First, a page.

Last Tuesday evening, I went to the University of Guyana Vice Chancellor’s Conversation (on the Law and Society). It was the first event hosted by the VC to which I lent my presence. There were other events that I wished to attend, but the invitation to those specified a dress code, which I would not give anyone the right to dictate to me about.
There were as some may say the usual masturbation of thoughts and ideals (self-indulgence), however there was also a healthy dose of realism. This I know because the personality whose life and works were selected to build the theme of the discussion was someone whom many in the audience knew. Hence, we heard phrases akin to He never crowed like a fowl-cock about his virtues though reveled in the moments when recognition came his way. The time spent there certainly was worth it and I can say to the VC if he has any doubts I left that environment more knowledgeable.
I would not focus on the presentations and presenters of Tuesday evening in a big way but on the concepts, that were promoted. My intention is simply to continue the conversation. As a layman who depends on the services of members of the legal profession, from time to time I know the frustration of having a matter dragged through the court and was pleased to hear of the progress being made in the wider Caribbean as regards eradicating the backlog in the courts. It was fun to hear lawyers admit that many among them were in part responsible for the creation of these backlogs, while making suggestions to reduce them including remedies to the other sources of the backlog phenomenon.
Justice Stephenson of the Eastern Caribbean Supreme Court alluded to the need for Attorneys to establish Corporate Practices, showing how such coming together can be effective in reducing the said backlogs. In advancing/promoting the said idea, as a consumer of legal services, I see the move from a single practitioner to a Law Firm as healthy for the client not only with regards the rate at which cases can be executed but in bringing security of continuity. Should I hire a Lawyer who operates as a sole practitioner, if for some reason that Lawyer cannot be at court, my matter invariably would be put down or the opposing Lawyer may take advantage of his absence and have the matter tried in his absence. On the other hand, if my Lawyer was a member/associate/partner from a firm, there would most probably be a fully prepared representative, standing in. In actuality today should your lawyer leave the jurisdiction you need to pay another to continue your matter.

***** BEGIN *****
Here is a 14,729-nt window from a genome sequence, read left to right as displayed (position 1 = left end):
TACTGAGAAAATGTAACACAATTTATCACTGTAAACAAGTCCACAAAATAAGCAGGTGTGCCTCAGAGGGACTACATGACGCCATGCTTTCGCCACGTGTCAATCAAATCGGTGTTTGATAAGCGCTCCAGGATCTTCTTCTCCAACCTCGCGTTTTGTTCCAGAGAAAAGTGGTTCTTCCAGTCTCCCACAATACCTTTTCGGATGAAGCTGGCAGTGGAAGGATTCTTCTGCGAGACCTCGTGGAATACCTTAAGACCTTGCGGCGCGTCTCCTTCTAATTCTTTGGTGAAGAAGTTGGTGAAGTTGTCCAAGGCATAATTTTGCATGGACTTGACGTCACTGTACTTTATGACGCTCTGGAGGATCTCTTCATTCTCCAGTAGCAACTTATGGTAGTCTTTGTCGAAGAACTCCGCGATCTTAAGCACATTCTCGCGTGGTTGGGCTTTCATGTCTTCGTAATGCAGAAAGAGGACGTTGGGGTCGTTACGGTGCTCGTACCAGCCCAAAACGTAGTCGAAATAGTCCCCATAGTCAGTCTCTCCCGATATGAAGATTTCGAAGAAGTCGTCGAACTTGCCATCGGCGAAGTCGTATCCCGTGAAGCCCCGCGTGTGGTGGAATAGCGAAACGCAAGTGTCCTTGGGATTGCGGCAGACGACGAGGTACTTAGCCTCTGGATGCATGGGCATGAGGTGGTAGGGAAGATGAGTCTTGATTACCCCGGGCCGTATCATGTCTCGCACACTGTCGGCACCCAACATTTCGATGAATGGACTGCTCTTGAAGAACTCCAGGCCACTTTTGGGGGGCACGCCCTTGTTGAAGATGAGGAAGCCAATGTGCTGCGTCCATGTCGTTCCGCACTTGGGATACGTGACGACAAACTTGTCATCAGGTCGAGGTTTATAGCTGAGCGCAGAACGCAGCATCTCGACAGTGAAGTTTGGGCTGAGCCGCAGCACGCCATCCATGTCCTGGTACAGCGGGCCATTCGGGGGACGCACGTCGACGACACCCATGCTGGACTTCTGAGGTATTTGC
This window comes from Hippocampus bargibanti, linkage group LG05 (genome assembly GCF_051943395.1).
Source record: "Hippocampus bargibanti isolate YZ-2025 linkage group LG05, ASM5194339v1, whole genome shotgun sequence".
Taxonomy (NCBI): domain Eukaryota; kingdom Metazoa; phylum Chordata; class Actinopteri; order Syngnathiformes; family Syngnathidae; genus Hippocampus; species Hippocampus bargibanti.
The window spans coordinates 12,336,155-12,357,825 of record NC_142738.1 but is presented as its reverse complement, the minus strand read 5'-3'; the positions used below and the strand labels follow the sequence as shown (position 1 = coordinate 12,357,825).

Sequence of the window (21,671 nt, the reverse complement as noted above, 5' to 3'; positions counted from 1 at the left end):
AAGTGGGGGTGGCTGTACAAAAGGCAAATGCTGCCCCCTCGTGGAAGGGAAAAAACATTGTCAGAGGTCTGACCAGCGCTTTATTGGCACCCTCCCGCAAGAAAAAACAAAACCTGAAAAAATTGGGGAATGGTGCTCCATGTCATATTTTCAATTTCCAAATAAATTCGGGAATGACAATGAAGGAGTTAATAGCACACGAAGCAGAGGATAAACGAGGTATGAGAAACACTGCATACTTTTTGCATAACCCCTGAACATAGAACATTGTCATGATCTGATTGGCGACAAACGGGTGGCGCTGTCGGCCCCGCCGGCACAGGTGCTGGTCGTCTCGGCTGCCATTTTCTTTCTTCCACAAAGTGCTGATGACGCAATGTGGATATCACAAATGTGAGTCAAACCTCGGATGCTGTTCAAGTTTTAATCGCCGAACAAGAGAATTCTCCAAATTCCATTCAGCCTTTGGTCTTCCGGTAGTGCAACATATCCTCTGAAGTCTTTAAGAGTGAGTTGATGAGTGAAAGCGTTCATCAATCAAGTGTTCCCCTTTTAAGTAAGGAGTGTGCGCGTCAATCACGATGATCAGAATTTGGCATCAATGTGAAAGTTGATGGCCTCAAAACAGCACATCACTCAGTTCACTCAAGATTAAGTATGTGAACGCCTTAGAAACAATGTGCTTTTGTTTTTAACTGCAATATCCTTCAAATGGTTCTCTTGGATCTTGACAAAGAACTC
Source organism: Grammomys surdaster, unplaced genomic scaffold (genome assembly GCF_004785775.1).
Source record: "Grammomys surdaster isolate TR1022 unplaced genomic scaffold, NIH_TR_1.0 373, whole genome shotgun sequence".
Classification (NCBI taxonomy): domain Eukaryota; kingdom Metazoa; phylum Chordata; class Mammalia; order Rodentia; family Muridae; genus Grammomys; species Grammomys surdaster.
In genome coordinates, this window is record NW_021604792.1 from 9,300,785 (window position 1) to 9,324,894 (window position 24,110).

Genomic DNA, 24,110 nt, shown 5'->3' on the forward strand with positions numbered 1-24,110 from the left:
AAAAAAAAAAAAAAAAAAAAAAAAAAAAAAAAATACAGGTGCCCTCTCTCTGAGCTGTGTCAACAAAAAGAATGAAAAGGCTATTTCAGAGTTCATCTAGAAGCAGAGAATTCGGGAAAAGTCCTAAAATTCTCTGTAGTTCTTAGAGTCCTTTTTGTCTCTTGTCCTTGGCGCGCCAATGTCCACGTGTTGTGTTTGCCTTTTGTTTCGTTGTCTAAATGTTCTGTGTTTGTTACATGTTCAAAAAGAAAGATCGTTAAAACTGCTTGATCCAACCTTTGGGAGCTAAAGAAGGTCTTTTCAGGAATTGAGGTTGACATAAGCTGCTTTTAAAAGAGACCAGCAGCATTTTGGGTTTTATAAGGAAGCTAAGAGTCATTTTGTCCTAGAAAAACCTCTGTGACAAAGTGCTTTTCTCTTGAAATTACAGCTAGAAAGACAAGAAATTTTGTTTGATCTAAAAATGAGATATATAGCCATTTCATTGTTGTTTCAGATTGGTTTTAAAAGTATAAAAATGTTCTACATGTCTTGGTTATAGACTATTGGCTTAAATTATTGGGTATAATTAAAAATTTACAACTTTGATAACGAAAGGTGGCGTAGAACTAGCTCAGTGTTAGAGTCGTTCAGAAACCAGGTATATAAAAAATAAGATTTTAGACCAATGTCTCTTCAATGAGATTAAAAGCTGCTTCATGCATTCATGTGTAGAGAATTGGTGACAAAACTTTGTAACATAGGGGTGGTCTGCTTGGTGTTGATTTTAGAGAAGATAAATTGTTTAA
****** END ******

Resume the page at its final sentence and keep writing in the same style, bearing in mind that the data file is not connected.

The lead participant in the discourse (conversation) certainly impressed. However, the most impressionable note he sounded was not in his erudite presentation on the life and works of Attorney at Law, Chancellor and Professor JOF Haynes but on his own practice as a Judge. This Guyanese working in Belize took time off to learn the Garifuna Language. I must take my hat off to you every time we’ll meet in the future Justice Abel. That act of yours convinced me that you took time off to really understand the situation of those whom you Judge.
Two years ago, I was at the Whim Magistrate’s Court, which was presided over by Magistrate Charlyn Artiga. That day at the court in Whim taught me so much about Guyanese and the languages we speak.
Magistrate Artiga at times tried to speak (in Creolese) so that those under her judgement understood what was happening, at other times the Police Officers present did the translations. I remembered the Magistrate asking a person (I think he was the complainant) to decide if she (the Magistrate) should try his case at Whim or he wished that it be tried at the High Court. The man clearly said High Court after she repeated her question three times. It was not until she announced something to the effect that he should get a Lawyer, and make preparations to defend the matter at the Berbice High court in New Amsterdam, that realisation struck. The obviously disturbed man began a tirade about how much a lawyer would cost and how much time he’ll waste if he has to travel to a New Amsterdam court.
Obviously being a responsible and concerned official, Magistrate Artiga, to her credit and that of some Police Officers present were able to accommodate the man’s true desire in having the matter resolved at Whim.
In that same court, when some of the cases were called, the parties actually declared that they had reached resolution outside of court. In other words, via a mediatory process, which happened primarily because of the family or communal influences which are rather still powerful in that part of the country as against the urban settings of the city or say most parts of Region # 4, where I am from. A demonstration that mediation can have a role to play in removing some of the backlogs that occupy the Judicial System, as was suggested by many on Tuesday.
In closing, I can imagine Justice Abel bantering in Garifuna as he gathered information on which to make a decision within the laws of Belize while even considering some of the norms and practices which may not be enshrined in the official Legal System of the land but are grounded in the value system of the people that inhabit Belize.
Please continue the conversation and thanks Mr VC for the invite.